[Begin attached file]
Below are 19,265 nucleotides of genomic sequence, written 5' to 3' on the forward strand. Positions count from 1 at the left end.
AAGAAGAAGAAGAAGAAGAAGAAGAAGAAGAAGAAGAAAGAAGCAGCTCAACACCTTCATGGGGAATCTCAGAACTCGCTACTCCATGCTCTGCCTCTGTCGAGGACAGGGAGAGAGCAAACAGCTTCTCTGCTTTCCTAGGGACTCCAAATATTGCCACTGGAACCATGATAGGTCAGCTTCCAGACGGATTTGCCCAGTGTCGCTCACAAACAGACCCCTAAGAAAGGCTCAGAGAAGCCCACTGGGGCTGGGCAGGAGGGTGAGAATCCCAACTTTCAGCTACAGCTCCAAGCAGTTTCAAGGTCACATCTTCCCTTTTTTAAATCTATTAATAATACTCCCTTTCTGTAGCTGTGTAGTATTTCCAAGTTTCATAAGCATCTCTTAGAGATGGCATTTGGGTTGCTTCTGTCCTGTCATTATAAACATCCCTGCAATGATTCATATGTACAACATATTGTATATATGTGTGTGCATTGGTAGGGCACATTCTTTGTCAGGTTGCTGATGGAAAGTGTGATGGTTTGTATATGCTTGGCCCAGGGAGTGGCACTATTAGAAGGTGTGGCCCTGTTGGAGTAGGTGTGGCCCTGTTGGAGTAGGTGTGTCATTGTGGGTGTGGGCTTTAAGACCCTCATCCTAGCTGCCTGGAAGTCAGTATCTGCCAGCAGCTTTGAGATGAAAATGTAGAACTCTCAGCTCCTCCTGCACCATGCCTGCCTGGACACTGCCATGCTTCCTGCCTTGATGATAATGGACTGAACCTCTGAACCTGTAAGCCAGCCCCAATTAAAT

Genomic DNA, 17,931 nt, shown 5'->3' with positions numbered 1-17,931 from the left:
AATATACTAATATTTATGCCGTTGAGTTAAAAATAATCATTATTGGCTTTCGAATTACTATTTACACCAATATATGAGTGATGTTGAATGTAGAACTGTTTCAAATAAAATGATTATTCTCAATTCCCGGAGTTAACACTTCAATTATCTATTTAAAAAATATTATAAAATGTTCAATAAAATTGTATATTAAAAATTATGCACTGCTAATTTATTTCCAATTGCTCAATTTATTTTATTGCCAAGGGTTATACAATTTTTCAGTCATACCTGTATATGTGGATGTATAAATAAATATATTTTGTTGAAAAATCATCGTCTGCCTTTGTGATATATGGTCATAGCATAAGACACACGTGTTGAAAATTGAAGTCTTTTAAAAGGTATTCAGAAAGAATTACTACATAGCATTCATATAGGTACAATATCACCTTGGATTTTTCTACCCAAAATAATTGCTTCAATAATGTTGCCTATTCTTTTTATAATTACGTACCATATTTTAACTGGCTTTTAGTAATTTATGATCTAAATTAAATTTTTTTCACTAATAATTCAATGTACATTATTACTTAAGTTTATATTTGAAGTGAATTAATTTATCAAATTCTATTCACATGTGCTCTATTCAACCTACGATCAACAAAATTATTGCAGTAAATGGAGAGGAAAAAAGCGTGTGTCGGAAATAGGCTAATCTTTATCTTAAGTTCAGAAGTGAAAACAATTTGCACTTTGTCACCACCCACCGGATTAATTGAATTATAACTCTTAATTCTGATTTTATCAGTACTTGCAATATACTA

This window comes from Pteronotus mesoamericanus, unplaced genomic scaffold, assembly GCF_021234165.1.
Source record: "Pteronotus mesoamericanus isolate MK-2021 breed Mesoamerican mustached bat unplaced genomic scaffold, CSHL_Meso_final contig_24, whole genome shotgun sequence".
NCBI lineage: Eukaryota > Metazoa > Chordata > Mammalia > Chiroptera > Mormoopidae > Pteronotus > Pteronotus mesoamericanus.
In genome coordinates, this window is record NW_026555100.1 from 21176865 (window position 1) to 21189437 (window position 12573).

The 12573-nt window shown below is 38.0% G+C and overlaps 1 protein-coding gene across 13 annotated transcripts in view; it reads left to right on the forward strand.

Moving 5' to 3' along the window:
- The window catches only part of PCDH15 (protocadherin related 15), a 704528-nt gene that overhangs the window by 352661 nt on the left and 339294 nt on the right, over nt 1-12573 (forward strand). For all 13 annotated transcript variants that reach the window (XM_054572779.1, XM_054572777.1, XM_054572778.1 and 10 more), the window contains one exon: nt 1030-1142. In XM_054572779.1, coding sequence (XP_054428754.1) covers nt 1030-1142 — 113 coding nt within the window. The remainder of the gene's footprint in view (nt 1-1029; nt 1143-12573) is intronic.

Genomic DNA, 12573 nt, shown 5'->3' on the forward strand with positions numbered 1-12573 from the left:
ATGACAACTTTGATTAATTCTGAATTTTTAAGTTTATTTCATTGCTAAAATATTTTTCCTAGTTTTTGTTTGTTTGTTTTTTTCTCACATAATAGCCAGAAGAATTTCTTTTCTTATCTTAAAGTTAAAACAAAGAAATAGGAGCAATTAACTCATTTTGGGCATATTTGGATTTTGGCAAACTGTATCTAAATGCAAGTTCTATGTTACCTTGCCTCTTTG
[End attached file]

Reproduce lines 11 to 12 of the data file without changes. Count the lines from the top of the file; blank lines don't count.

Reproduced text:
- The window catches only part of PCDH15 (protocadherin related 15), a 704528-nt gene that overhangs the window by 352661 nt on the left and 339294 nt on the right, over nt 1-12573 (forward strand). For all 13 annotated transcript variants that reach the window (XM_054572779.1, XM_054572777.1, XM_054572778.1 and 10 more), the window contains one exon: nt 1030-1142. In XM_054572779.1, coding sequence (XP_054428754.1) covers nt 1030-1142 — 113 coding nt within the window. The remainder of the gene's footprint in view (nt 1-1029; nt 1143-12573) is intronic.

Genomic DNA, 12573 nt, shown 5'->3' on the forward strand with positions numbered 1-12573 from the left: